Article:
The first principle of the Ordinariate is then about Christian unity. St. Basil the Great, the Church’s greatest ecumenist, literally expended his life on the work of building bridges between orthodox brethren who shared a common faith, but who had become separated from one another in a Church badly fragmented by heresy and controversy. He taught that the work of Christian unity requires deliberate and ceaseless effort...St. Basil often talked with yearning about the archaia agape, the ancient love of the apostolic community, so rarely seen in the Church of his day. This love, he taught, is a visible sign that the Holy Spirit is indeed present and active, and it is absolutely essential for the health of the Church.

- Msgr. Jeffrey Steenson, Homily on the Occasion of his Formal Institution as Ordinary

Thursday, October 22, 2009

Personal Ordinariate - the Background

Pastoral Provision priest Fr. Dwight Longenecker, who has the advantage of having spent many years in England as a CofE priest before entering the Catholic Church has continued to post articles at his blog "Standing on My Head". Among today's postings is one on the background for the recent announcement of Personal Ordinariates:

Daily Telegraph religion journalist Damien Thompson is sometimes a bit gossipy for my liking, but in this article he does an inside analysis on some of the other major things happening in and behind this week's stunning announcement of Personal Ordinariates for Anglicans.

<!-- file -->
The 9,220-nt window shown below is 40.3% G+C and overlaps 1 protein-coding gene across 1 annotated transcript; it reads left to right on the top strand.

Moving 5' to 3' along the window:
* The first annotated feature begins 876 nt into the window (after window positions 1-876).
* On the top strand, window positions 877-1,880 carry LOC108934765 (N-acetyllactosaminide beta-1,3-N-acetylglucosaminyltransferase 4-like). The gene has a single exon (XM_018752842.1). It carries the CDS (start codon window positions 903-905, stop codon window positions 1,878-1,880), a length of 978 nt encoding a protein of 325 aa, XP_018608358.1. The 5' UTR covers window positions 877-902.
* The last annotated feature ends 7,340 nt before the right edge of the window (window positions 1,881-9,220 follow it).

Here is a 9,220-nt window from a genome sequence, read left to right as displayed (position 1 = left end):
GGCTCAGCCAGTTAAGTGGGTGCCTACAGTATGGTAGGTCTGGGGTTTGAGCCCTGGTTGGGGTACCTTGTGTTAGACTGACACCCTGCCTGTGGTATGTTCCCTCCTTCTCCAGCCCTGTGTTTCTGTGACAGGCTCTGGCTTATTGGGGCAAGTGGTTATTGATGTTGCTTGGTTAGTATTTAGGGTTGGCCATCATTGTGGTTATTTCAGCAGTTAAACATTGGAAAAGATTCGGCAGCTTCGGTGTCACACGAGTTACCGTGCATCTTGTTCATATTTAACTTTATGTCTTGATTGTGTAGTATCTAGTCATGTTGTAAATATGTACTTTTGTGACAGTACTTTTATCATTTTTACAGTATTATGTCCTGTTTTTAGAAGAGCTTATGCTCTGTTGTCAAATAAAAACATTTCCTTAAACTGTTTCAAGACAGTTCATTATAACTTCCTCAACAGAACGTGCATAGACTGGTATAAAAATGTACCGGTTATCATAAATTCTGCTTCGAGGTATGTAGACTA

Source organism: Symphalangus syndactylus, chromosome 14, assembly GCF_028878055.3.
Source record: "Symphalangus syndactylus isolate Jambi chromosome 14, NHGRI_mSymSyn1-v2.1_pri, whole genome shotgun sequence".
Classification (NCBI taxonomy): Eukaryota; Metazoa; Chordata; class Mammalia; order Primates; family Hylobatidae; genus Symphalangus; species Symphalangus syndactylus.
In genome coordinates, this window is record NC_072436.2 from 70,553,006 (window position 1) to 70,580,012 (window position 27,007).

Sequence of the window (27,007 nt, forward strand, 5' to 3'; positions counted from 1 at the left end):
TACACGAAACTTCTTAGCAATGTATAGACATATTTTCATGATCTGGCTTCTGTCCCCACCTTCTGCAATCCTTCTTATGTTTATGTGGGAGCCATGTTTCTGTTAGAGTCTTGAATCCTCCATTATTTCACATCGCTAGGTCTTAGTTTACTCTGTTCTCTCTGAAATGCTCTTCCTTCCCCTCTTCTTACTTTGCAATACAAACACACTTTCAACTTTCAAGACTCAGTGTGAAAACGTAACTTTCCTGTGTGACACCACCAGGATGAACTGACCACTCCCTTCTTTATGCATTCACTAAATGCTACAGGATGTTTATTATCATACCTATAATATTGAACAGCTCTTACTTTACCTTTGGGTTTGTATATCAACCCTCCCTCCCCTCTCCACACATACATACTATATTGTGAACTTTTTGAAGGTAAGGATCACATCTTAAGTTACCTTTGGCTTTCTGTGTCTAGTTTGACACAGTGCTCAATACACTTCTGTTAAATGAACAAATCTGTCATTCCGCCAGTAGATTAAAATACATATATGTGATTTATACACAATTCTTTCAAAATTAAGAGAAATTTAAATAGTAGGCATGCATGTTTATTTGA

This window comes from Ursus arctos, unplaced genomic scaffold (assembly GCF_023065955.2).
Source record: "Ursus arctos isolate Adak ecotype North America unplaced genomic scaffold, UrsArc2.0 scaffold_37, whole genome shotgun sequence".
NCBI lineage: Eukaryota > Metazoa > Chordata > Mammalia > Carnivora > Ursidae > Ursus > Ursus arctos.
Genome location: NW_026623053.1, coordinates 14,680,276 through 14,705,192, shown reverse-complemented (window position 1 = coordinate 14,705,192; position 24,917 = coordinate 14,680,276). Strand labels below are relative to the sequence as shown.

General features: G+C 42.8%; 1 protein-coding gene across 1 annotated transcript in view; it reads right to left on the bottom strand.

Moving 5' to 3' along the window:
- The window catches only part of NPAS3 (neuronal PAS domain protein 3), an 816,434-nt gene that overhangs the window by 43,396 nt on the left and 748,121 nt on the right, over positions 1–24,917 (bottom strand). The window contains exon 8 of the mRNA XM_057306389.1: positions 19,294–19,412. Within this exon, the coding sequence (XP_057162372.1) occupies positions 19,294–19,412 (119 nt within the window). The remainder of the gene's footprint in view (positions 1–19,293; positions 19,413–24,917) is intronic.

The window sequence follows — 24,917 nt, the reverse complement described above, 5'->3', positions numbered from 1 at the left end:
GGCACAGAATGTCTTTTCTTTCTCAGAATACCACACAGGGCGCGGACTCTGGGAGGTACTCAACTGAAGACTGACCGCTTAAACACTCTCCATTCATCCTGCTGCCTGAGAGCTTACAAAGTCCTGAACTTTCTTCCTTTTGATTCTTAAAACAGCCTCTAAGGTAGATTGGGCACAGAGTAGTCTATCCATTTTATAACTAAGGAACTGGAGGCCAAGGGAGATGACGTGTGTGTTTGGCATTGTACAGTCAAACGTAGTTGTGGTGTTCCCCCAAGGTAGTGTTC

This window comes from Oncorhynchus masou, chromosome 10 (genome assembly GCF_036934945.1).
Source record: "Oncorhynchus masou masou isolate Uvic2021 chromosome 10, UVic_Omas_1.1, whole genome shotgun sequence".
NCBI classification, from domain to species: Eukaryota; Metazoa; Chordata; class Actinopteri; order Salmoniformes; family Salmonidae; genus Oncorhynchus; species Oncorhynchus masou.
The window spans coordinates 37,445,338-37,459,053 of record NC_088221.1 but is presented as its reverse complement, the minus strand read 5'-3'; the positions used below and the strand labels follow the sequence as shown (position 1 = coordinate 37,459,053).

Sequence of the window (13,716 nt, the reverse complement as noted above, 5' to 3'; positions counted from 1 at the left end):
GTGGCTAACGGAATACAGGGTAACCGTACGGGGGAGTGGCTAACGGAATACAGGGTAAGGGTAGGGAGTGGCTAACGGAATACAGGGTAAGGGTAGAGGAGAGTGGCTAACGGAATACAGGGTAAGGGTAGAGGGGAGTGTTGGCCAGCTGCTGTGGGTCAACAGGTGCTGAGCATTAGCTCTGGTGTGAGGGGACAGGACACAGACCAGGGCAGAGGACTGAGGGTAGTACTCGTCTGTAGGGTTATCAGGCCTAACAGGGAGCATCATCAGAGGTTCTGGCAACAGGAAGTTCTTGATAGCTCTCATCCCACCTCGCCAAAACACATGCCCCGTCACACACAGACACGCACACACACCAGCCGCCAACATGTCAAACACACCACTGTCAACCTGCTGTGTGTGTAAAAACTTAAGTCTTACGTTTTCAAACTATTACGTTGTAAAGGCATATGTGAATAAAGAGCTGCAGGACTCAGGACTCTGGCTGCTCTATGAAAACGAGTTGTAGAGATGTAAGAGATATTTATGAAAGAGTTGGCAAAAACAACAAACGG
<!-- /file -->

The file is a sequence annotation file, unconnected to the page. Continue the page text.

For ten years I was an Anglican priest, and for ten years I was a Catholic layman in England. I worked for the St Barnabas Society--a charity that quietly assists convert clergy as they convert to the Catholic Church. At the same time I was on a long road to ordination myself. I therefore got to meet and discuss issues with the major players, and I can confirm virtually everything Damien asserts about the background politics in the case.

Although the Archbishop of Canterbury is dismayed that the Personal Ordinariate project was popped on him as a surprise move at a 'very late stage' it can't have come as much of a surprise. This thing has been cooking for years. We can trace the development of it back to the early 90's when the Church of England was debating the ordination of women. When the CofE General Synod voted to ordain women in 1992 high level Anglicans were already in discussions with Rome. The retired Bishop of London--Graham Leonard was not only in talks with Cardinal Basil Hume, but also with Cardinal Joseph Ratzinger at the CDF. I believe Ratzinger was sympathetic to the Anglo Catholics even then, and I know that a personal friendship developed between Cardinal Ratzinger and (now) Mgr. Leonard.

Read the rest at "Standing on My Head".

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